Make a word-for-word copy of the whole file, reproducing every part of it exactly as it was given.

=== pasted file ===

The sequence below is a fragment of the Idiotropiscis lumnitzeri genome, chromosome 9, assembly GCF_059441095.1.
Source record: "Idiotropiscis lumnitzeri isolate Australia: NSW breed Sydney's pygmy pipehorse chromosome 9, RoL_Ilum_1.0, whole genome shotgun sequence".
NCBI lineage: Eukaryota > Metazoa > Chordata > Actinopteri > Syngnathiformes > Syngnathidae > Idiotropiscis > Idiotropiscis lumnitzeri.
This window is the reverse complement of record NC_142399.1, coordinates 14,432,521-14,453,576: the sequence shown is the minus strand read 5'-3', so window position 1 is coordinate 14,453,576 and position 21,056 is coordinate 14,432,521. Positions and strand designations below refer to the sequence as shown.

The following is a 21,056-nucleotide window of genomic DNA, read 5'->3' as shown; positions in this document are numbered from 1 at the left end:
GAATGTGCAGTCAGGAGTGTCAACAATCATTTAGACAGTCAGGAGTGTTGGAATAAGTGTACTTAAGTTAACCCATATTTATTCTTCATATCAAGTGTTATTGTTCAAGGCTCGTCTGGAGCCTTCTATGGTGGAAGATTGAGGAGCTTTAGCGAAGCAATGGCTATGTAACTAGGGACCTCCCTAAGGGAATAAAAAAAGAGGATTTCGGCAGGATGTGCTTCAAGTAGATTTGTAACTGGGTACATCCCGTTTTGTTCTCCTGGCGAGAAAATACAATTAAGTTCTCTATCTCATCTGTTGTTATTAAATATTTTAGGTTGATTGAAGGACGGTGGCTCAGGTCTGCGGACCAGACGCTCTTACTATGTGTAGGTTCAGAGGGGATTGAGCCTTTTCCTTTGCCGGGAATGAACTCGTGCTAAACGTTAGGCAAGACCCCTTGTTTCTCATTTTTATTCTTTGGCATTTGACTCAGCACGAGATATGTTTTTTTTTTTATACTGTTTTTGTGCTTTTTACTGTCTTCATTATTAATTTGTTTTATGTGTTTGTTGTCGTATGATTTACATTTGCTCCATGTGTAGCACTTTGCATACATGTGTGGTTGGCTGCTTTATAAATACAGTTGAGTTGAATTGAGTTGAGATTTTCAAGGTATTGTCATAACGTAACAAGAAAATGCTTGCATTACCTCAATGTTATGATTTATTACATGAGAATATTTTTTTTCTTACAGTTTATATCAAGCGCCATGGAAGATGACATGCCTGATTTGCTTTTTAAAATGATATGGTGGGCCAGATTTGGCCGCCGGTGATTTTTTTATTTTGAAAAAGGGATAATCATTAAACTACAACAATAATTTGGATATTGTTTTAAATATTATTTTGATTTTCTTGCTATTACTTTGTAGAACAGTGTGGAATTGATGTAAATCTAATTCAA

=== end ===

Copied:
The sequence below is a fragment of the Idiotropiscis lumnitzeri genome, chromosome 9, assembly GCF_059441095.1.
Source record: "Idiotropiscis lumnitzeri isolate Australia: NSW breed Sydney's pygmy pipehorse chromosome 9, RoL_Ilum_1.0, whole genome shotgun sequence".
NCBI lineage: Eukaryota > Metazoa > Chordata > Actinopteri > Syngnathiformes > Syngnathidae > Idiotropiscis > Idiotropiscis lumnitzeri.
This window is the reverse complement of record NC_142399.1, coordinates 14,432,521-14,453,576: the sequence shown is the minus strand read 5'-3', so window position 1 is coordinate 14,453,576 and position 21,056 is coordinate 14,432,521. Positions and strand designations below refer to the sequence as shown.

The following is a 21,056-nucleotide window of genomic DNA, read 5'->3' as shown; positions in this document are numbered from 1 at the left end:
GAATGTGCAGTCAGGAGTGTCAACAATCATTTAGACAGTCAGGAGTGTTGGAATAAGTGTACTTAAGTTAACCCATATTTATTCTTCATATCAAGTGTTATTGTTCAAGGCTCGTCTGGAGCCTTCTATGGTGGAAGATTGAGGAGCTTTAGCGAAGCAATGGCTATGTAACTAGGGACCTCCCTAAGGGAATAAAAAAAGAGGATTTCGGCAGGATGTGCTTCAAGTAGATTTGTAACTGGGTACATCCCGTTTTGTTCTCCTGGCGAGAAAATACAATTAAGTTCTCTATCTCATCTGTTGTTATTAAATATTTTAGGTTGATTGAAGGACGGTGGCTCAGGTCTGCGGACCAGACGCTCTTACTATGTGTAGGTTCAGAGGGGATTGAGCCTTTTCCTTTGCCGGGAATGAACTCGTGCTAAACGTTAGGCAAGACCCCTTGTTTCTCATTTTTATTCTTTGGCATTTGACTCAGCACGAGATATGTTTTTTTTTTTATACTGTTTTTGTGCTTTTTACTGTCTTCATTATTAATTTGTTTTATGTGTTTGTTGTCGTATGATTTACATTTGCTCCATGTGTAGCACTTTGCATACATGTGTGGTTGGCTGCTTTATAAATACAGTTGAGTTGAATTGAGTTGAGATTTTCAAGGTATTGTCATAACGTAACAAGAAAATGCTTGCATTACCTCAATGTTATGATTTATTACATGAGAATATTTTTTTTCTTACAGTTTATATCAAGCGCCATGGAAGATGACATGCCTGATTTGCTTTTTAAAATGATATGGTGGGCCAGATTTGGCCGCCGGTGATTTTTTTATTTTGAAAAAGGGATAATCATTAAACTACAACAATAATTTGGATATTGTTTTAAATATTATTTTGATTTTCTTGCTATTACTTTGTAGAACAGTGTGGAATTGATGTAAATCTAATTCAA